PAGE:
The email looked like her husband wrote it.
Because the scammers had been monitoring the Kennesaw company’s internal communications, it even sounded like something he would write, the way it was worded.
“Capable,” is how co-owner Luanne Whiting-Lager described the people who scammed her baby products company, Regal Lager, out of $216,000.
The FBI would later recover most of the money, but only after weeks of agony for Whiting-Lager, her family and her employees.
“We all felt taken,” she said Tuesday at the FBI’s Atlanta area office in Chamblee. “We all felt dirty, somehow.”
Todd Renner, the FBI’s special agent in charge of cybersecurity in Atlanta, said about $200,000 was recovered, but the culprits are still at large. He said the agency is still trying to locate them.
The Georgia case was part of a broader effort by the U.S. Department of Justice targeting what the agency categorizes as “business email compromise” schemes, also known as “cyber-enabled financial fraud.” The agency announced late Tuesday the arrests of 281 people internationally, with 74 in the United States and three in Georgia.
Nigerian national Emmanuel Igomu, 35, of Atlanta, was charged in the Northern District of Georgia on counts of aiding and abetting wire fraud in connection with the transmission of money from a scheme involving a $3.5 million funds transfer from an unidentified Georgia-based health care provider, the justice department said in a news release.
Cyril Ashu, 34, of Austell, and Ifeanyi Eke, 32, of Sandy Springs were charged with a count of wire fraud and another of conspiracy to commit wire fraud in connection with a $10 million Nigeria-based scheme affecting hundreds nationwide, the agency added.
“Operation reWired” was funded and coordinated by the FBI and the Justice Department’s International Organized Crime Intelligence and Operations Center. It involved a host of government agencies, including the IRS, which revealed how many people were vulnerable.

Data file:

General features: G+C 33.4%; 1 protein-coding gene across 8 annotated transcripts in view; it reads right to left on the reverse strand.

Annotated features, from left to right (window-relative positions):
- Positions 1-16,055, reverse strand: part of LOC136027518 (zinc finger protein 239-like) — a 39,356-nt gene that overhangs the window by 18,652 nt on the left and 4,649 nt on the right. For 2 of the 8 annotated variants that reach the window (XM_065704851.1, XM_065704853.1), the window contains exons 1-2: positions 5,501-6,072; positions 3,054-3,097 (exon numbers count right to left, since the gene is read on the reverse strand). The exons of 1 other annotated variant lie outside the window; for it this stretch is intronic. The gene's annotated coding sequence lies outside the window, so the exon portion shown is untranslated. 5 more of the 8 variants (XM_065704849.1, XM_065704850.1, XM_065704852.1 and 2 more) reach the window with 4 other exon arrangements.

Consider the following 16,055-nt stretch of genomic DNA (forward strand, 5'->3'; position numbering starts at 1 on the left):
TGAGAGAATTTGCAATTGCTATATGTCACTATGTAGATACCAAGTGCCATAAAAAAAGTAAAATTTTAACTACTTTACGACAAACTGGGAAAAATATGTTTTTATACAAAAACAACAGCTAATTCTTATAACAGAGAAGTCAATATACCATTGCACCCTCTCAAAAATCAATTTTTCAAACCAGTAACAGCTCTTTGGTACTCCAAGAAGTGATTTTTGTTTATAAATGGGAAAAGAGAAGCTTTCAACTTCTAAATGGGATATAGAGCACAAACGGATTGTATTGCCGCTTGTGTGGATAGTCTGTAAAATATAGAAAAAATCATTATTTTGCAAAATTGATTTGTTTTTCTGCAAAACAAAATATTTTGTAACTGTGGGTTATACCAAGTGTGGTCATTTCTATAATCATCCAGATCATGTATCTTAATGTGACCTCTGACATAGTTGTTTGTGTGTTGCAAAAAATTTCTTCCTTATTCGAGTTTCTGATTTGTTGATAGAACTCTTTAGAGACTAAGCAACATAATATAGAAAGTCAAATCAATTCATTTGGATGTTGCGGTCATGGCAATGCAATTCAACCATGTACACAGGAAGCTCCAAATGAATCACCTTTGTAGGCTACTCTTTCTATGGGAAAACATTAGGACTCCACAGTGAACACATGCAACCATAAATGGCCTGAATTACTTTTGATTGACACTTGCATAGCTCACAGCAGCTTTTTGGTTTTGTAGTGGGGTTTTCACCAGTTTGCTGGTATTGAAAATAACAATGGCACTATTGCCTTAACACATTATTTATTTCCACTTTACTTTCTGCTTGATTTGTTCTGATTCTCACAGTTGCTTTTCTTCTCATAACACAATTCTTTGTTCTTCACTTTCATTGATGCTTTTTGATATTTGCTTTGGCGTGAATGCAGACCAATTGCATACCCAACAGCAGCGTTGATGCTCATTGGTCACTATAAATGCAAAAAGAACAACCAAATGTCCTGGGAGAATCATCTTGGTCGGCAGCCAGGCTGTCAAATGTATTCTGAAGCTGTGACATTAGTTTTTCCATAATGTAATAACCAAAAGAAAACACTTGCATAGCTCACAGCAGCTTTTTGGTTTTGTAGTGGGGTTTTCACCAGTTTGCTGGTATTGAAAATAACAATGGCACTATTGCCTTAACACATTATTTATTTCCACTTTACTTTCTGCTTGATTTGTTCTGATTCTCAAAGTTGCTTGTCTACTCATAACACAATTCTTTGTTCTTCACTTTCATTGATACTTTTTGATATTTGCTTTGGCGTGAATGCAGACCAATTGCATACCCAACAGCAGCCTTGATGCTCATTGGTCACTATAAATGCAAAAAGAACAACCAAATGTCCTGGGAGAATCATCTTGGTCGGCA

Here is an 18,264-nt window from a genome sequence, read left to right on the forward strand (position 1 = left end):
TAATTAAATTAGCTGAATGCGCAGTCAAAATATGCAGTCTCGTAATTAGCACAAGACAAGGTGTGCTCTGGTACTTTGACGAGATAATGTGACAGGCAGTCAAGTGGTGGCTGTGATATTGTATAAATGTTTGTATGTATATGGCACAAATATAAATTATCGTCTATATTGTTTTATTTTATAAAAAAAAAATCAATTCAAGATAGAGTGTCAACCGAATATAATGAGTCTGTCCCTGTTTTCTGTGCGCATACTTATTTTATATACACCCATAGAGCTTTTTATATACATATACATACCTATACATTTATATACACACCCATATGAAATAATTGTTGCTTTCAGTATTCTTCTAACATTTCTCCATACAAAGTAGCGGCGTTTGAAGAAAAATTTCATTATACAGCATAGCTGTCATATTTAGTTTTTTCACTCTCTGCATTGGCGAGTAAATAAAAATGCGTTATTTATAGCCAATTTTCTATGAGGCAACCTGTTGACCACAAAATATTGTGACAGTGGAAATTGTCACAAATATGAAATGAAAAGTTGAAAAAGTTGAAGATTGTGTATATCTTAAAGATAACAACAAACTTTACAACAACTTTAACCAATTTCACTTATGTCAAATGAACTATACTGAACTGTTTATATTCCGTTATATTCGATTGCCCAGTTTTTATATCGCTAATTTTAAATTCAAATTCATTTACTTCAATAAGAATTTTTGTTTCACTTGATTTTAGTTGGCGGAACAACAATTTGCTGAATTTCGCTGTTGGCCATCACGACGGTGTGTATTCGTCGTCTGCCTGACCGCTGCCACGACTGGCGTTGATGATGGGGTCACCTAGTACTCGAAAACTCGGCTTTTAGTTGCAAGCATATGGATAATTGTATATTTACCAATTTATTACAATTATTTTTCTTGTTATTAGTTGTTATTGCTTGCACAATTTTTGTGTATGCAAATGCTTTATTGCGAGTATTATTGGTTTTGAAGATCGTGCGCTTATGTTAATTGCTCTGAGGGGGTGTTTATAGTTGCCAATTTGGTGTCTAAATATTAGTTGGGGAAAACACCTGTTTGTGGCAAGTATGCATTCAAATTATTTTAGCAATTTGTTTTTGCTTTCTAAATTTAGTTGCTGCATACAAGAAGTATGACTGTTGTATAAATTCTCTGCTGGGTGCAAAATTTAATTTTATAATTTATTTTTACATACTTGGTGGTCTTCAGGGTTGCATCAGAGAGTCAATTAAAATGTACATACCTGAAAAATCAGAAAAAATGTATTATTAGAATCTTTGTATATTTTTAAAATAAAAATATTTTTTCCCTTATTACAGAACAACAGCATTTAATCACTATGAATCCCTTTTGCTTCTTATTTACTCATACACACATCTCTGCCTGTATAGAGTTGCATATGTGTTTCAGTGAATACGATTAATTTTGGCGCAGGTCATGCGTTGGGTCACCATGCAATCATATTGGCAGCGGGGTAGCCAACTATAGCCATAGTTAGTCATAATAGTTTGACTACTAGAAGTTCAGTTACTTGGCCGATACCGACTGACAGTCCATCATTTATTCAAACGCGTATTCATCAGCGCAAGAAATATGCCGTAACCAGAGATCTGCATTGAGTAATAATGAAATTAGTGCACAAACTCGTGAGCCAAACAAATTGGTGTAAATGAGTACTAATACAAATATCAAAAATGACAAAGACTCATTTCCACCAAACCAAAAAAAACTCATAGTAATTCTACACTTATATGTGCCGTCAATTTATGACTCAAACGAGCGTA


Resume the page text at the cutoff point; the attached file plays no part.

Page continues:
“In unraveling this complex, nationwide identity theft and tax fraud scheme, we discovered that the conspirators stole more than 250,000 identities and filed more than 10,000 fraudulent tax returns, attempting to receive more than $91 million in refunds,” Chief Don Fort of IRS Criminal Investigation, is quoted as saying in the news release. The IRS is continuing to work with international, federal and state partners to pursue all those responsible.
Renner, the FBI special agent in Atlanta, said the scope of online crimes has been growing.
In 2017, he said, there were nearly 16,000 complaints nationally and more than $675 million in losses. By 2018, the losses had nearly doubled, to more than $1.2 billion, with over 20,000 complaints.
Georgia’s losses last year exceeded $98 million. There were 446 complaints, and the FBI recovered about $60 million, he said.
No one has been arrested yet for the scam at Regal Lager in Kennesaw, which involved a shipment of high chairs. Someone who was pretending to be Whiting-Lager’s husband sent an email asking for changes to the vendor’s payment account.
The FBI later froze the account and recouped most of the money.
Regal Lager now prohibits transaction changes requested solely by email, requiring dual forms of communication, company finance director Raj Patel said. Phone calls to the bank are the ideal backup.
Frequent email password changes are required, too. Whiting-Lager said she changes hers every three weeks, using random symbols.
“I hate it,” she said.
It’s better than falling victim again, though.
The bad guys are persistent and numerous. Within six weeks, the company was scammed again, this time, in a ransomware attack, she said.
That’s when an outsider gains control of a victim’s data, threatening to destroy it or to permanently sever access to it unless a ransom is paid.
Several Georgia governments, from the Georgia Department of Public Safety and the state Administrative Office of the Courts to the City of Atlanta and Henry County, have fallen victim to ransomware attacks recently.
It’s the kind of attack that could destroy a business, but this time Regal Lager was unharmed.
Here are the steps the FBI says people should take to be safe with online business:
- Be suspicious of any requests for secrecy or pressure for quick action.
- Be judicious about information shared on social media and company websites, which could have been infiltrated; scammers can use information like out-of-office status.
- Always seek a second form of confirmation for any fund transfer requests by email; phone calls to creditors are a good backup.
- If you’re a victim, file an immediate complaint with the FBI’s Internet Crime Complaint Center: www.ic3.gov